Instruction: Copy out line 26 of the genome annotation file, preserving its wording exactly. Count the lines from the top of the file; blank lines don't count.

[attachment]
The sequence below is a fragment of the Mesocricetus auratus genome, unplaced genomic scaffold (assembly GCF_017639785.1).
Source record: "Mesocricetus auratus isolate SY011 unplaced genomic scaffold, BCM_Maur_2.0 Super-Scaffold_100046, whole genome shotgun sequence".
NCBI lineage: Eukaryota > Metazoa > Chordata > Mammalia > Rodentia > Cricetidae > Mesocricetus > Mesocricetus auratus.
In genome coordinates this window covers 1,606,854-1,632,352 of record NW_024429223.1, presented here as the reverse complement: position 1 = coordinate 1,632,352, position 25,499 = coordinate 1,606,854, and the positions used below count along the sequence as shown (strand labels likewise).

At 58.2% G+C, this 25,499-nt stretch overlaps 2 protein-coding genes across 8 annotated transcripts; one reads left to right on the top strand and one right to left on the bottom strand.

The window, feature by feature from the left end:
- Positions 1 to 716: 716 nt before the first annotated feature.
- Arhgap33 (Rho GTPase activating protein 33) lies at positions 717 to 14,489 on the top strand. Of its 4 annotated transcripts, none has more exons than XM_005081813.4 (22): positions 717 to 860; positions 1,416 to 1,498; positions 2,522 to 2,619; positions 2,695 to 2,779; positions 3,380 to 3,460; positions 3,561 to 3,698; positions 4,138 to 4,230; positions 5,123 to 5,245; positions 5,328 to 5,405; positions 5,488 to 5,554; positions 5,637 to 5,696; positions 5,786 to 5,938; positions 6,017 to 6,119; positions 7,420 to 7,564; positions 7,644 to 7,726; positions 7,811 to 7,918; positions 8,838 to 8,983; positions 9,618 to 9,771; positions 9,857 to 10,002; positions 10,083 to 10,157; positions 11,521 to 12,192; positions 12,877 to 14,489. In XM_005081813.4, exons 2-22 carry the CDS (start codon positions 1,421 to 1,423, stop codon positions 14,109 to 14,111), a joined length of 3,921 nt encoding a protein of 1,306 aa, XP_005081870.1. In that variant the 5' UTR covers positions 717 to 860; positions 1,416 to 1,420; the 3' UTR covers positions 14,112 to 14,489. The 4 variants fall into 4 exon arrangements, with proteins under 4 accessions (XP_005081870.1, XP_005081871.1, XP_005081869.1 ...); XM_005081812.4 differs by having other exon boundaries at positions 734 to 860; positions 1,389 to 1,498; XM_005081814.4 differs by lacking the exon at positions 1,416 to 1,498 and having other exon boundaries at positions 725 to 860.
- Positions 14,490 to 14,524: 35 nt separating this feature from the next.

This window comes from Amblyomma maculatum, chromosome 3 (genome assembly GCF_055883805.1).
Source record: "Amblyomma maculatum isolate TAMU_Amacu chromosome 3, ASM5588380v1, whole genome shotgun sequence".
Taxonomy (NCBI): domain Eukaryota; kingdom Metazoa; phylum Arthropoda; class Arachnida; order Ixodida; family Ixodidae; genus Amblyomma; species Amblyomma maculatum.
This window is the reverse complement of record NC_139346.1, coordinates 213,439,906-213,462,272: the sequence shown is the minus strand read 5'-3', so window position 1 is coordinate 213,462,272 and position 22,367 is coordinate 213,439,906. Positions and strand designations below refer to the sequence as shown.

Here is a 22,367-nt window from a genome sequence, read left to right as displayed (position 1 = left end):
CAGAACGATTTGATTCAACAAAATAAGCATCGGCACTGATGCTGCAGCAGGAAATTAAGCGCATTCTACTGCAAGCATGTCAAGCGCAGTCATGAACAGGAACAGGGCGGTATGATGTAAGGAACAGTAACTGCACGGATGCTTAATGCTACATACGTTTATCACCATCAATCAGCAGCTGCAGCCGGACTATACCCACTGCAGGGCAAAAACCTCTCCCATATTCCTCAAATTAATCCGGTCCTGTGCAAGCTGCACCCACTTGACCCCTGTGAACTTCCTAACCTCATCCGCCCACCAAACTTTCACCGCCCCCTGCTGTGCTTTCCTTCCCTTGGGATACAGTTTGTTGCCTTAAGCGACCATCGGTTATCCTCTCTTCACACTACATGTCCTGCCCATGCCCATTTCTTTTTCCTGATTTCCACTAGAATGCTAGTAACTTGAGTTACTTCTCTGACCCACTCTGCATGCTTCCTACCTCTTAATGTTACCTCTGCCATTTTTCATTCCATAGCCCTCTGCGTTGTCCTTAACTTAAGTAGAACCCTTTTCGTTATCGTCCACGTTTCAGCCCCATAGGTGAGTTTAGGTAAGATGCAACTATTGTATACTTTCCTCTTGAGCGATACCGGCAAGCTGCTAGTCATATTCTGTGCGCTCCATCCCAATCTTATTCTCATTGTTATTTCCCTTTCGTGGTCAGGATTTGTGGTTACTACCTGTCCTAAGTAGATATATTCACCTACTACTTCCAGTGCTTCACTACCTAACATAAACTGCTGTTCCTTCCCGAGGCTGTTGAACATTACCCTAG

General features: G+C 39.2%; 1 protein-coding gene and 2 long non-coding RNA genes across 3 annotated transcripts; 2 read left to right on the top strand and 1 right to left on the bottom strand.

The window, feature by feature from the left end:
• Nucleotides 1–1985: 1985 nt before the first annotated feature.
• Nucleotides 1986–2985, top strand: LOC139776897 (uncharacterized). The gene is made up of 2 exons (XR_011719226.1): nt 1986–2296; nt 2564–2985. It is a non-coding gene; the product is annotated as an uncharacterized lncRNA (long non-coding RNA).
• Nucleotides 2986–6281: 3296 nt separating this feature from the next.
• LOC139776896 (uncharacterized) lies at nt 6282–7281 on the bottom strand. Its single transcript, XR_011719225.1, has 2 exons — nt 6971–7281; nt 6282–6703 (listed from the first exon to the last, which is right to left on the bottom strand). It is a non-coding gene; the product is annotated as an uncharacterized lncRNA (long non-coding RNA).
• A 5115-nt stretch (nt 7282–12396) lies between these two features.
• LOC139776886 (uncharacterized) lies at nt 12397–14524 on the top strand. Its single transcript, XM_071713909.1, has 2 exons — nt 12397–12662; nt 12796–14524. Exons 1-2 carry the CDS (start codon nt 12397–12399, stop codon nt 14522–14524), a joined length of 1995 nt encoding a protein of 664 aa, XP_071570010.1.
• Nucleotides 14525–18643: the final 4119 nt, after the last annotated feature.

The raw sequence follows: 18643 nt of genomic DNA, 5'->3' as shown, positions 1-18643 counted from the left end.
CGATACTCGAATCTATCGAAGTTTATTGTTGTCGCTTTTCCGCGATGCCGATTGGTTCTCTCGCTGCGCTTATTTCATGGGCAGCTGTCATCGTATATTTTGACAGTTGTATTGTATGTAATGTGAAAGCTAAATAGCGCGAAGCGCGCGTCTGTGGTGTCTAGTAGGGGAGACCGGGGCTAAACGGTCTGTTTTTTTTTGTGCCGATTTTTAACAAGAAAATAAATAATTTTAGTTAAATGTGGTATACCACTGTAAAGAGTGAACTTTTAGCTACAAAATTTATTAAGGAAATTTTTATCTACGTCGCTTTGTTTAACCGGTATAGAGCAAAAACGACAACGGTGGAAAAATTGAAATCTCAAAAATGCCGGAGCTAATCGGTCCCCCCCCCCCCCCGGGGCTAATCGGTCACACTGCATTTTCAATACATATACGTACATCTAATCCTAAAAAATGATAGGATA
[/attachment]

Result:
CGATACTCGAATCTATCGAAGTTTATTGTTGTCGCTTTTCCGCGATGCCGATTGGTTCTCTCGCTGCGCTTATTTCATGGGCAGCTGTCATCGTATATTTTGACAGTTGTATTGTATGTAATGTGAAAGCTAAATAGCGCGAAGCGCGCGTCTGTGGTGTCTAGTAGGGGAGACCGGGGCTAAACGGTCTGTTTTTTTTTGTGCCGATTTTTAACAAGAAAATAAATAATTTTAGTTAAATGTGGTATACCACTGTAAAGAGTGAACTTTTAGCTACAAAATTTATTAAGGAAATTTTTATCTACGTCGCTTTGTTTAACCGGTATAGAGCAAAAACGACAACGGTGGAAAAATTGAAATCTCAAAAATGCCGGAGCTAATCGGTCCCCCCCCCCCCCCGGGGCTAATCGGTCACACTGCATTTTCAATACATATACGTACATCTAATCCTAAAAAATGATAGGATA